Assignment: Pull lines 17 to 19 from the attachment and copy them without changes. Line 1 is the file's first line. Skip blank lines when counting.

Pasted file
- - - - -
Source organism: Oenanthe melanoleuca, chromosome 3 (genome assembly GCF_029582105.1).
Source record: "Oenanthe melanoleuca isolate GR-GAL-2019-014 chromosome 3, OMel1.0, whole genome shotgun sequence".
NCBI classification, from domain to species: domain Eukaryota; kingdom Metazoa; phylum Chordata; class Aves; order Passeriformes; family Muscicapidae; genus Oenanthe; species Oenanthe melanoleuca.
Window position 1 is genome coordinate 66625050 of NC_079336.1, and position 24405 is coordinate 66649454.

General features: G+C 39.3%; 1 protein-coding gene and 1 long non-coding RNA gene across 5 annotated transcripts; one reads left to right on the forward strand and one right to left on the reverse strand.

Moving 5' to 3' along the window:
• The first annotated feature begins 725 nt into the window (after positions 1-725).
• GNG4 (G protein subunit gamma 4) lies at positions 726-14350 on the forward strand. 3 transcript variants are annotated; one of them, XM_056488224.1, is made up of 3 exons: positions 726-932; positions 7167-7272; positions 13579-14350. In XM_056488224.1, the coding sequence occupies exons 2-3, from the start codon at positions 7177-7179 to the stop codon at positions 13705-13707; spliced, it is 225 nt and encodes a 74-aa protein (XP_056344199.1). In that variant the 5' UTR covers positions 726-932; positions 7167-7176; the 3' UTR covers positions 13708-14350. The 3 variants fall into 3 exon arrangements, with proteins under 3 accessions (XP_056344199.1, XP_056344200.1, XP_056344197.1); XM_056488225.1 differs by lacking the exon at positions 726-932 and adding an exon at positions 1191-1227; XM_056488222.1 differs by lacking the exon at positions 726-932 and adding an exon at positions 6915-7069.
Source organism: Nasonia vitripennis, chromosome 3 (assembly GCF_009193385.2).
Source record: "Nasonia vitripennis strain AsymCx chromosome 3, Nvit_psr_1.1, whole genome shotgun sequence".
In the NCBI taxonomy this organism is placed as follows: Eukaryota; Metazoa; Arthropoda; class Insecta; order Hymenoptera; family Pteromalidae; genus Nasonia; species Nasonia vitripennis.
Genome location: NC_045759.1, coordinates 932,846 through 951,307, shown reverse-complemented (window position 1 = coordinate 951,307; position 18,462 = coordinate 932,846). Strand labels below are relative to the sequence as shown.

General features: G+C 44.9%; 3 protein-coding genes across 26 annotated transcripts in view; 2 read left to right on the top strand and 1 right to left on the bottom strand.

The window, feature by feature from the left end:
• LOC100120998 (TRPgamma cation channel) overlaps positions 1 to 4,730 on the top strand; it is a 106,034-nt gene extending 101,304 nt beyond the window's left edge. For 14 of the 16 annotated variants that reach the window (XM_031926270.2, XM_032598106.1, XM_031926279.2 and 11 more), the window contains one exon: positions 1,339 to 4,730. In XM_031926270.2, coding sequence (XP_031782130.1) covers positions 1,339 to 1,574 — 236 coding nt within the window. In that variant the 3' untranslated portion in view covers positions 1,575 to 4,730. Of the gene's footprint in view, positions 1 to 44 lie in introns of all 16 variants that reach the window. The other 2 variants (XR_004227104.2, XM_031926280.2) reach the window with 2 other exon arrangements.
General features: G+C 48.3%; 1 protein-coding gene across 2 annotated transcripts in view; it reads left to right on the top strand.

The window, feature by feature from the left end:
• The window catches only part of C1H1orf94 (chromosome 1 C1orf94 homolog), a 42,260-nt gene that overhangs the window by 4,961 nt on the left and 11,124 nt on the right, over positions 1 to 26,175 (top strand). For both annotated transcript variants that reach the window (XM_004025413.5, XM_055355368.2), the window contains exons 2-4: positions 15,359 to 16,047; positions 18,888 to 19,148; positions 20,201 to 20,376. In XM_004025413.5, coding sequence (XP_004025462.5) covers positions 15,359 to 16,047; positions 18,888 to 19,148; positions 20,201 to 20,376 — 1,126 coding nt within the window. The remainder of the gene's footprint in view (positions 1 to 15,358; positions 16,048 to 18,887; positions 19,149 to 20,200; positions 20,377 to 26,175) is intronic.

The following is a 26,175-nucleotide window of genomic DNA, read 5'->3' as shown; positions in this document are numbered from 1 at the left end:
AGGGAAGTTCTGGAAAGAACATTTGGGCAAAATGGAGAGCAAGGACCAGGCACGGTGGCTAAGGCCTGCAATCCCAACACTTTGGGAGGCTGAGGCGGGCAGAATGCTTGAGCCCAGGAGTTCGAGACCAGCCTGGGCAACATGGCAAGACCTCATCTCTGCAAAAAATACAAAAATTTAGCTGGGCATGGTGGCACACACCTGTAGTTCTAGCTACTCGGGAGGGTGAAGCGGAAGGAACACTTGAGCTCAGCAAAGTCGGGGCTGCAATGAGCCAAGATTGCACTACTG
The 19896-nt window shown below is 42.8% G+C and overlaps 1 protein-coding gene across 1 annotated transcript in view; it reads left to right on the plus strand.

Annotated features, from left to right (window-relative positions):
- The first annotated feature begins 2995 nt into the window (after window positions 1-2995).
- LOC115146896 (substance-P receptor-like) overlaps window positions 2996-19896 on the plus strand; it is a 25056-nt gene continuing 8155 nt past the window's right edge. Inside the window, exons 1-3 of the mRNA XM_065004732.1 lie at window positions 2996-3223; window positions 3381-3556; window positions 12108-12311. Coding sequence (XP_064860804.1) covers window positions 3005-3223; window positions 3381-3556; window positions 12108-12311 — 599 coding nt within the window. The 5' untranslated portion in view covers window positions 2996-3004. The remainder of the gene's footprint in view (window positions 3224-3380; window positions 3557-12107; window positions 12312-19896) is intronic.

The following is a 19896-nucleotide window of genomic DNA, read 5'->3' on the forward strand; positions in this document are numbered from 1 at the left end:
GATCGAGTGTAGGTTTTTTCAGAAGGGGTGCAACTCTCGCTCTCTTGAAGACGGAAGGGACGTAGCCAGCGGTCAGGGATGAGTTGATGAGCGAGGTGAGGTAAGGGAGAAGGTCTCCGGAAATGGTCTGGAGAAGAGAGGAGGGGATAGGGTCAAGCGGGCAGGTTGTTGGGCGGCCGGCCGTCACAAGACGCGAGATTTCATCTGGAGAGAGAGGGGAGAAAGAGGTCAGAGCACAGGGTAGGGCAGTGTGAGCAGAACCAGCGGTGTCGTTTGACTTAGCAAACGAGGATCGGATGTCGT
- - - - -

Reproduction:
The window, feature by feature from the left end:
• The window catches only part of C1H1orf94 (chromosome 1 C1orf94 homolog), a 42,260-nt gene that overhangs the window by 4,961 nt on the left and 11,124 nt on the right, over positions 1 to 26,175 (top strand). For both annotated transcript variants that reach the window (XM_004025413.5, XM_055355368.2), the window contains exons 2-4: positions 15,359 to 16,047; positions 18,888 to 19,148; positions 20,201 to 20,376. In XM_004025413.5, coding sequence (XP_004025462.5) covers positions 15,359 to 16,047; positions 18,888 to 19,148; positions 20,201 to 20,376 — 1,126 coding nt within the window. The remainder of the gene's footprint in view (positions 1 to 15,358; positions 16,048 to 18,887; positions 19,149 to 20,200; positions 20,377 to 26,175) is intronic.

The following is a 26,175-nucleotide window of genomic DNA, read 5'->3' as shown; positions in this document are numbered from 1 at the left end: